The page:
Cloud Atlas

The trailer for Cloud Atlas, the behemothic new movie of David Mitchell's 2004 novel that took two Wachowski siblings and Tom Tykwer directing to adapt, looks less like a preview than a whole slate of coming attractions, so many and varied are the times and places that it touches down. The box office success of Inception makes this sort of busy, "difficult" blockbuster suddenly viable. More than anything in the contemporary multiplex, however, Cloud Atlas resembles D.W. Griffith's 1916 Intolerance, with its four parallel narratives. What does it say about studio moneymen when the innovations of a century ago still look risky? Like Mitchell's book, Cloud Atlas contains six narratives set into parallel motion, each coming in and out of view regularly like figures in a carousel. The same voices and faces—that is, actors—recur in different roles along the timeline, even playing against racial type and gender: Jim Sturgess dons epicanthic folds and Kyle MacLachlan's hair in Neo Korea; Halle Berry wears whiteface as the wife of World War II–era Jim Broadbent, etc. It's tempting to pull for a formally ambitious, queer-friendly, R-rated blockbuster that uses the word "amanuensis" and seems designed to drag viewers into uncomfortable new idioms. There is, however, a viewing experience to consider. Each segment feels more like an extended trailer for itself than a sound narrative unit. Maybe this incompletion is purposeful, but it's a problem when what's invariably elided or taken for granted is the very human connection and commiseration that is supposedly the most vital force in the universe. There is a great deal of humbug about art and love in Cloud Atlas, but it is decidedly unlovable, and if you want to learn something about feeling, you're at the wrong movie.

 
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4 comments
NickPinkerton
NickPinkerton

@la_voyeuse_ You're very kind. Said review ran long in other Village Voice Media papers, should you for whatever reason desire more.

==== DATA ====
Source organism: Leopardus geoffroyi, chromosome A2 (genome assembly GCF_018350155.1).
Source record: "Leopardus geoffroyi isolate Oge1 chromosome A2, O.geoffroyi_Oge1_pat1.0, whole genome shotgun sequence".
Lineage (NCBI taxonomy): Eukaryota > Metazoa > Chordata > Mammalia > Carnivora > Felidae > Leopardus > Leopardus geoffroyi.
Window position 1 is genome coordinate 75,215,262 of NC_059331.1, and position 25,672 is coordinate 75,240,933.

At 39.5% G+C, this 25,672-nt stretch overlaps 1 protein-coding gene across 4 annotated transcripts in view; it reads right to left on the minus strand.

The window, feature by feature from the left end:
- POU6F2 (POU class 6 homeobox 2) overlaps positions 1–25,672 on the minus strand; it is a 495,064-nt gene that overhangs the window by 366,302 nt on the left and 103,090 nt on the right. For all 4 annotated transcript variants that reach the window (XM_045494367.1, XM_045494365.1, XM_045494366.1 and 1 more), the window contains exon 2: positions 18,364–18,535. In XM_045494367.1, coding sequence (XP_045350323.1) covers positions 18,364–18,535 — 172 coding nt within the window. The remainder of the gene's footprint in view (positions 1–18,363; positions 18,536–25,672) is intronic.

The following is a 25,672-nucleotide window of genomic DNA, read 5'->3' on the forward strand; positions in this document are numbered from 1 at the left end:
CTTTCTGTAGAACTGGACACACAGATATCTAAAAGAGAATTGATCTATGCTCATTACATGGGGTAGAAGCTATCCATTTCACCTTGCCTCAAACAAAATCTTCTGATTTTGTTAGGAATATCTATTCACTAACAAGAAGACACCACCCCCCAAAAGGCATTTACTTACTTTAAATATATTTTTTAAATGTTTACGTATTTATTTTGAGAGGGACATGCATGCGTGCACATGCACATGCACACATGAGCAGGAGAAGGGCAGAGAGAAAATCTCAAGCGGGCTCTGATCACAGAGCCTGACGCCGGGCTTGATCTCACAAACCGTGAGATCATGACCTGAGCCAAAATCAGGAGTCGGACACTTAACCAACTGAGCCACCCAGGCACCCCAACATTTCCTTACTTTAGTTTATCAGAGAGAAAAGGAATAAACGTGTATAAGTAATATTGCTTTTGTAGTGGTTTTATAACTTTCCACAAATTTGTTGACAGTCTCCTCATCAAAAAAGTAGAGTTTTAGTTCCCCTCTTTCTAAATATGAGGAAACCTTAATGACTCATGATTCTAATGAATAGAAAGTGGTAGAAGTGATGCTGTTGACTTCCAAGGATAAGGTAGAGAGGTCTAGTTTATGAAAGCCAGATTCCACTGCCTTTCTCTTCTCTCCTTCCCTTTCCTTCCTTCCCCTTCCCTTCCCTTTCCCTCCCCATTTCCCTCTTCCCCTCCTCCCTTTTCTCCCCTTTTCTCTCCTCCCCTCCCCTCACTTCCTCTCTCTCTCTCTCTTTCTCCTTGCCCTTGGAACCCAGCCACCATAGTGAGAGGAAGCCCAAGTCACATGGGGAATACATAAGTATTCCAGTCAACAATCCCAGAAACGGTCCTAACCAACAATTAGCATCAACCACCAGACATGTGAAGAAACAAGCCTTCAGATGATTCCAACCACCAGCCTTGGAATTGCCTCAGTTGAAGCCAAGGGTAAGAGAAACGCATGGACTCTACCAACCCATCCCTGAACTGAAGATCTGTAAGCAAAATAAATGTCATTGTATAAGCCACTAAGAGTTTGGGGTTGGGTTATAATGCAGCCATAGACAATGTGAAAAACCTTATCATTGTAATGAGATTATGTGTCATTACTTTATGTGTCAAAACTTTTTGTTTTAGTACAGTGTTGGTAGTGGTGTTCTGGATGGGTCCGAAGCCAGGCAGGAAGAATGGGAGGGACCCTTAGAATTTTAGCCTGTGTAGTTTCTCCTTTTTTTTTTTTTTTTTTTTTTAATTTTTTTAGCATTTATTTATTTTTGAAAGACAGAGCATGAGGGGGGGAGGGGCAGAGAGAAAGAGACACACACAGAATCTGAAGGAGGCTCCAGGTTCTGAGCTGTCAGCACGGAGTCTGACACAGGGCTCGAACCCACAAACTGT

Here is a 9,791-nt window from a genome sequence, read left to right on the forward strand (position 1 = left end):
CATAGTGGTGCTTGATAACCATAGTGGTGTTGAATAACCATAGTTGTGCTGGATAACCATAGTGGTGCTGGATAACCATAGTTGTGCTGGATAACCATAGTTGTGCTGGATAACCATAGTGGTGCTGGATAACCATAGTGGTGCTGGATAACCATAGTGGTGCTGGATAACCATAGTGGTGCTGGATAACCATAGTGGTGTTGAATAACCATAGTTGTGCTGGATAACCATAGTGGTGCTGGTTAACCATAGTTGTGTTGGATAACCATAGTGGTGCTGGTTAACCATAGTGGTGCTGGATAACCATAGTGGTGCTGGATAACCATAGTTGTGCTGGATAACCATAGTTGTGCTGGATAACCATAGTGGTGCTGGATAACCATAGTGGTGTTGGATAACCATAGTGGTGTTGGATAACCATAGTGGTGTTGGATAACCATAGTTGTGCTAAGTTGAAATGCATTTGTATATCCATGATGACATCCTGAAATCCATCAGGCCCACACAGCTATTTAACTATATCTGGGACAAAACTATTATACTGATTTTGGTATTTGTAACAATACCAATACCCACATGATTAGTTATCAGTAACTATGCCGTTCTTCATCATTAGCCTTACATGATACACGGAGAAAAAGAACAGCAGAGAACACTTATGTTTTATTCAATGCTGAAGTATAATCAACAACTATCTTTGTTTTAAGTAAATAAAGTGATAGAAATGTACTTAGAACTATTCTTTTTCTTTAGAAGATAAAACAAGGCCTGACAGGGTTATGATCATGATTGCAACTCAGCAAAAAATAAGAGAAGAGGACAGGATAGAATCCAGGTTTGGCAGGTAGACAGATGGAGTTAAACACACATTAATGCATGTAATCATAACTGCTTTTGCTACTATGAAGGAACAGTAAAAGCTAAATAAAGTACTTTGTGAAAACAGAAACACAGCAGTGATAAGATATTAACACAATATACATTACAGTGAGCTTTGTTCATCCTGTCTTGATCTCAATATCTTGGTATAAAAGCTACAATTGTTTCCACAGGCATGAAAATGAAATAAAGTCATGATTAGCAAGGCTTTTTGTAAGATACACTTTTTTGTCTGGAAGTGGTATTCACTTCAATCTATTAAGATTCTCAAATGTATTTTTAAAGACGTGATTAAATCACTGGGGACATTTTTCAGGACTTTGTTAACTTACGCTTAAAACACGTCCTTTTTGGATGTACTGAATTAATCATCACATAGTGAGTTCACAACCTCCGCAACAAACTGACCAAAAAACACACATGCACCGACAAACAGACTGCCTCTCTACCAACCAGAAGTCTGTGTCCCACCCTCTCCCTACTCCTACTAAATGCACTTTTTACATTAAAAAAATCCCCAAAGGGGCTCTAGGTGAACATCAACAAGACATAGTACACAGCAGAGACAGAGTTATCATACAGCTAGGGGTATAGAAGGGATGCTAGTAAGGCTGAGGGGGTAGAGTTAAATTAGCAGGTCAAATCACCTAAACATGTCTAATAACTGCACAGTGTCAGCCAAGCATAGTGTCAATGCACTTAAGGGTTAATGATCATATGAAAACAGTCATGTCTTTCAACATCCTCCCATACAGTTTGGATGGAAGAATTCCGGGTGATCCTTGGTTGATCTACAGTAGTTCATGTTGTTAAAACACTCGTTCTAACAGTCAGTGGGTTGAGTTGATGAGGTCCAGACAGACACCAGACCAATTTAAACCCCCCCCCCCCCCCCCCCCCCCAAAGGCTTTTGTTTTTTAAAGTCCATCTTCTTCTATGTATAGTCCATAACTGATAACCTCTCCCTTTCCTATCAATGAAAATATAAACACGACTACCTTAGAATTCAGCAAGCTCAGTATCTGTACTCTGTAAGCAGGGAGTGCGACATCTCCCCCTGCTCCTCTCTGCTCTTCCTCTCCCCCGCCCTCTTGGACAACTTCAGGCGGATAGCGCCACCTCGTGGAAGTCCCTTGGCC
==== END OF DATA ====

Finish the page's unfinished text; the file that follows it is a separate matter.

aintitgrand
aintitgrand

i can't believe you're complaining about things like the word amanuensis and "uncomfortable new idioms", especially considering the use of the word elided a couple sentences later.  the village voice used to have thoughtful writing here and there.  i hope this review is wrong, but either way it's weird to see such a glib review accuse it's subject of pretty much the same thing.  pinkerton?  come off it, man.    

actually.read
actually.read

 @aintitgrand For someone being so biting, you could stand to read the article a little more closely. The writer said he wanted to like the movie for those exact points (that's what "It's tempting to pull for" means) but he said despite all those good points such as big words, queer relationships, and strange new concepts, he could not end up liking the movie because it was too disjointed.

 

So sit down and keep your trap shut, especially if you can't bother to capitalize your sentences.

aintitgrand
aintitgrand

@actually.read @aintitgrand wow, i never knew someone responded to my response until rotten tomatoes led me to another laughable review by village voice.  but you were right, and i apologize.  i did end up seeing cloud atlas, though, and i don't think that it was quite as disconnected from feeling as the author of this article felt.  it was strangely edited in places, and that could be jolting.  it should have followed the book's narrative structure instead of jumping around so much.  but, at the end of the day, it was so much more satisfying than most of the $#!% that rolls through theaters.

 

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